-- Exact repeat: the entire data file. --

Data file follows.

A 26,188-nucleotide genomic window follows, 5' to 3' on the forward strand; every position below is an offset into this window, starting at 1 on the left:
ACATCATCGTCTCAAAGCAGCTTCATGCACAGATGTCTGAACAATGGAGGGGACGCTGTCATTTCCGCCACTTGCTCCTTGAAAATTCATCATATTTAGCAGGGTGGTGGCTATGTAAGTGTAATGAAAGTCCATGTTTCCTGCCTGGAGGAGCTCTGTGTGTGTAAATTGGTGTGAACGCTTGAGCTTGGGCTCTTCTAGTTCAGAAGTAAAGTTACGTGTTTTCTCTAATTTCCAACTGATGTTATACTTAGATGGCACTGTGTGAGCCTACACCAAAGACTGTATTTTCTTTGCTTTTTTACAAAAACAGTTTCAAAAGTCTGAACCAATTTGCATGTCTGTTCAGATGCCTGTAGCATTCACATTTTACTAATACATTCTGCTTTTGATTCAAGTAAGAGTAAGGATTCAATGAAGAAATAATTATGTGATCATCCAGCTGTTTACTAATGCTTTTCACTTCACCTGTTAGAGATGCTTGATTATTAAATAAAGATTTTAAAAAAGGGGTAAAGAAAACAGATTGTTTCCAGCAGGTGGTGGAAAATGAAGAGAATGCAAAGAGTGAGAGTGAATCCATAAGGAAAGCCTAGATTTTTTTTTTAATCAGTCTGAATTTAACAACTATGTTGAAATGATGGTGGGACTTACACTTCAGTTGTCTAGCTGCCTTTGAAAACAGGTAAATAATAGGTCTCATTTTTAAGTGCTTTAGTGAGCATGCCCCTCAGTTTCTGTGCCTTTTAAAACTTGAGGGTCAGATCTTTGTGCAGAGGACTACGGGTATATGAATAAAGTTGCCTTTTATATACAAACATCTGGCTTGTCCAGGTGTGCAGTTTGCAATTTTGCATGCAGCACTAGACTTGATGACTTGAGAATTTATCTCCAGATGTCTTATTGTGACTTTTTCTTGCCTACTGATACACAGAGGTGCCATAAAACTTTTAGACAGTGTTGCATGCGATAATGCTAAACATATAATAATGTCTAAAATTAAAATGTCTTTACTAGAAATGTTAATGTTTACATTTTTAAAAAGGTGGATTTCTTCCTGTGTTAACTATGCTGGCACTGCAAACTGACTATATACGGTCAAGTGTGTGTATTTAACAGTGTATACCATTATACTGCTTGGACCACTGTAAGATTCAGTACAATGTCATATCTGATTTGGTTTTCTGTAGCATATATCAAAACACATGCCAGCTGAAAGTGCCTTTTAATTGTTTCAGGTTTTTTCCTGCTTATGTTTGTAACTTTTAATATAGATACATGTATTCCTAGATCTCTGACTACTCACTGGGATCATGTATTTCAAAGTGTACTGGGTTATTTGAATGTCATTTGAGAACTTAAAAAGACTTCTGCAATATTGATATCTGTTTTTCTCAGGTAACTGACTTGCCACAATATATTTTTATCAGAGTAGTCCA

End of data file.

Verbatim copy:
A 26,188-nucleotide genomic window follows, 5' to 3' on the forward strand; every position below is an offset into this window, starting at 1 on the left:
ACATCATCGTCTCAAAGCAGCTTCATGCACAGATGTCTGAACAATGGAGGGGACGCTGTCATTTCCGCCACTTGCTCCTTGAAAATTCATCATATTTAGCAGGGTGGTGGCTATGTAAGTGTAATGAAAGTCCATGTTTCCTGCCTGGAGGAGCTCTGTGTGTGTAAATTGGTGTGAACGCTTGAGCTTGGGCTCTTCTAGTTCAGAAGTAAAGTTACGTGTTTTCTCTAATTTCCAACTGATGTTATACTTAGATGGCACTGTGTGAGCCTACACCAAAGACTGTATTTTCTTTGCTTTTTTACAAAAACAGTTTCAAAAGTCTGAACCAATTTGCATGTCTGTTCAGATGCCTGTAGCATTCACATTTTACTAATACATTCTGCTTTTGATTCAAGTAAGAGTAAGGATTCAATGAAGAAATAATTATGTGATCATCCAGCTGTTTACTAATGCTTTTCACTTCACCTGTTAGAGATGCTTGATTATTAAATAAAGATTTTAAAAAAGGGGTAAAGAAAACAGATTGTTTCCAGCAGGTGGTGGAAAATGAAGAGAATGCAAAGAGTGAGAGTGAATCCATAAGGAAAGCCTAGATTTTTTTTTTAATCAGTCTGAATTTAACAACTATGTTGAAATGATGGTGGGACTTACACTTCAGTTGTCTAGCTGCCTTTGAAAACAGGTAAATAATAGGTCTCATTTTTAAGTGCTTTAGTGAGCATGCCCCTCAGTTTCTGTGCCTTTTAAAACTTGAGGGTCAGATCTTTGTGCAGAGGACTACGGGTATATGAATAAAGTTGCCTTTTATATACAAACATCTGGCTTGTCCAGGTGTGCAGTTTGCAATTTTGCATGCAGCACTAGACTTGATGACTTGAGAATTTATCTCCAGATGTCTTATTGTGACTTTTTCTTGCCTACTGATACACAGAGGTGCCATAAAACTTTTAGACAGTGTTGCATGCGATAATGCTAAACATATAATAATGTCTAAAATTAAAATGTCTTTACTAGAAATGTTAATGTTTACATTTTTAAAAAGGTGGATTTCTTCCTGTGTTAACTATGCTGGCACTGCAAACTGACTATATACGGTCAAGTGTGTGTATTTAACAGTGTATACCATTATACTGCTTGGACCACTGTAAGATTCAGTACAATGTCATATCTGATTTGGTTTTCTGTAGCATATATCAAAACACATGCCAGCTGAAAGTGCCTTTTAATTGTTTCAGGTTTTTTCCTGCTTATGTTTGTAACTTTTAATATAGATACATGTATTCCTAGATCTCTGACTACTCACTGGGATCATGTATTTCAAAGTGTACTGGGTTATTTGAATGTCATTTGAGAACTTAAAAAGACTTCTGCAATATTGATATCTGTTTTTCTCAGGTAACTGACTTGCCACAATATATTTTTATCAGAGTAGTCCA